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Laino, Charlene


Honolulu, HI — Patients who suffer a head injury with loss of consciousness are at increased risk of developing Parkinson disease years later, according to a study of twins presented at the AAN Annual Meeting here in April.



“While it's well established that post-traumatic parkinsonism may occur following cumulative head trauma, this study suggests that short, brief periods of unconsciousness – minutes to hours – also place one at risk,” said chief investigator Samuel M. Goldman, MD, a clinical research scientist at the Parkinson's Institute in Sunnyvale, CA.

The good news, he said, is that the study revealed a 30- to 40-year window between head injury and the development of Parkinson disease, “so there is a huge opportunity to intervene.”

This is not the first study to suggest a link between mild head injury and Parkinson disease, Dr. Goldman noted. Several case-control studies found an increased frequency of prior head injury in Parkinson patients, and more epidemiological studies are showing a significant positive association between the two. But, he added, other trials have found no significant link.

“What's novel about our research is that we studied discordant Parkinson disease twins, about half of whom were identical,” Dr. Goldman said. “Since twins share many behavioral traits and environmental experiences as well as similar or identical genotypes, they offer a powerful design that controls for all sorts of potential confounders, such as genetics and socio-economic status.”

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What is notable about the research, according to other experts at the meeting, is that an association between head injury and Parkinson disease makes sense from a pathophysiological point of view.

“This is a plausible hypothesis,” said Andrew Grandinetti, PhD, an epidemiologist at the Pacific Biomedical Research Center at the University of Hawaii at Manoa, who has done extensive work with Parkinson patients in the Honolulu-Asia Aging Study. “The biological changes that occur in head trauma are similar to those we see in Parkinson disease.”

Why does head injury make a patient susceptible to developing the neurodegenerative disease marked by tremors, rigidity, bradykinesia, and loss of postural reflexes?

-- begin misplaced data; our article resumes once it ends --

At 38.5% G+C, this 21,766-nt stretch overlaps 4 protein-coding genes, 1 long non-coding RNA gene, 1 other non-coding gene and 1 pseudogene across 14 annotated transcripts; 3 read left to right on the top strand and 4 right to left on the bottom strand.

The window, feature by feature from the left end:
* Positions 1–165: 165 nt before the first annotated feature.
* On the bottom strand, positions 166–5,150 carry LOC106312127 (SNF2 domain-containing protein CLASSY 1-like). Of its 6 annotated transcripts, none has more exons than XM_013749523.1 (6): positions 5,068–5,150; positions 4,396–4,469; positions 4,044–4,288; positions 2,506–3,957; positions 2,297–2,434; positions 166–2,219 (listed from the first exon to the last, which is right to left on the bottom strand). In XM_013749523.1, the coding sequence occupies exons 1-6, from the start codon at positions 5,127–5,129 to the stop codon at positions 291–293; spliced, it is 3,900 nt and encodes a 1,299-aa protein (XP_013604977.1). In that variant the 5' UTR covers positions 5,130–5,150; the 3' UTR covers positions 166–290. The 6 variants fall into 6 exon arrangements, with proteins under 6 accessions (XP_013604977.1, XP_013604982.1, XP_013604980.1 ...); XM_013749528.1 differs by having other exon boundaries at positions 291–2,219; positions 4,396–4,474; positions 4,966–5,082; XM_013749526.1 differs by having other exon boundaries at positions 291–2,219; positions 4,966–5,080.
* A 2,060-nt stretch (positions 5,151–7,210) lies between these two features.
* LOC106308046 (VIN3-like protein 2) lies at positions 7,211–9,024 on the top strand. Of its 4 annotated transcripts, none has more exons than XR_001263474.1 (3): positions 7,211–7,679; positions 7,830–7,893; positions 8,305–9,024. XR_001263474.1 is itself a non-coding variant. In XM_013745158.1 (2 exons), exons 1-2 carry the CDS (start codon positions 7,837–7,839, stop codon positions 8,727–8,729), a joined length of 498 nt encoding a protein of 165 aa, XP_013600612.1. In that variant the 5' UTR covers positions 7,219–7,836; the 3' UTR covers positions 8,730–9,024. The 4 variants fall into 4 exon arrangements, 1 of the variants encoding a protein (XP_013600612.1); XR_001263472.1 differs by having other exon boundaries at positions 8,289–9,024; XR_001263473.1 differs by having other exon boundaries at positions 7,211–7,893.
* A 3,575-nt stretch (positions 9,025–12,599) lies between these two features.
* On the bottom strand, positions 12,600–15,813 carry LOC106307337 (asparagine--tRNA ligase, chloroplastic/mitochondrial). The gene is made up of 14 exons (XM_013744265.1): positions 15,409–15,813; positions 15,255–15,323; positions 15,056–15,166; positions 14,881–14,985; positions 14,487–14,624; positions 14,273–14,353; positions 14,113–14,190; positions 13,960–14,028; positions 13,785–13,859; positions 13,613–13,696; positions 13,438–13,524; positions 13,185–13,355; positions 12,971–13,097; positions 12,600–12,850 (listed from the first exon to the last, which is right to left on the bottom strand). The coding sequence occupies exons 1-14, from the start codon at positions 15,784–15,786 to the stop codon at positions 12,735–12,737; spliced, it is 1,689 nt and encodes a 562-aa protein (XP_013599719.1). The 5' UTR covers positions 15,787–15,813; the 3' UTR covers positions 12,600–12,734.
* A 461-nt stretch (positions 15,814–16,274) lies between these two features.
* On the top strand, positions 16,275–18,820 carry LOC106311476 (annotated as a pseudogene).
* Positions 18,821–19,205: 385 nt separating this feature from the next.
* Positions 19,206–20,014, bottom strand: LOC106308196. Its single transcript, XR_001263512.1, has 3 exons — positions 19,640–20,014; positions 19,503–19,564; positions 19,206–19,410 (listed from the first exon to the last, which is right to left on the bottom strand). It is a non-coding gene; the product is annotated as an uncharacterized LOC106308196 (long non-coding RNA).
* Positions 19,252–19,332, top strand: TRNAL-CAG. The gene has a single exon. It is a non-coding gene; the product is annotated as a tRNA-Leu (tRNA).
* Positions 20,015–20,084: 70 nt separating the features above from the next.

According to Dr. Goldman, the same characteristics of the inflammatory cascade that is initiated by mild to moderate head injury can be seen in the Parkinson brain at autopsy, with impairment of the blood-brain barrier, edema, leukocyte infiltration, microglial activation, excitotoxicity, free radical production, lipid peroxidation, and finally, upregulation and release of inflammatory cytokines.

“White blood cells are recruited from the periphery and became activated in the brain,” Dr. Goldman said.“The brain starts secreting cytokines and you also see impaired mitochondrial function.”

In Parkinson disease brains at autopsy, “you see increased levels of the same cytokines, impaired motor function, active inflammation in the substantia nigra, and mitochondrial dysfunction,” he said.

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The MPTP model offers further proof that a single remote toxic insult can result in active ongoing nigral inflammation and Parkinson disease year later, said Dr. Goldman, referring to the dozens of young people who exhibited symptoms of an advanced form of the progressive disease after illegally injecting an impure form of synthetic meperidine (Demerol) in the early 1980s. MPTP, or 1-methyl-4-phenyl-1,2,3,6-tetrahydropyridine, is a neurotoxin that induces a parkinsonian-type syndrome in animals.

“Twenty years later, we can see inflammation in their brains,” Dr. Goldman said. “It shows that it is not unreasonable to think that a process that happened years ago is contributing to parkinsonism now.”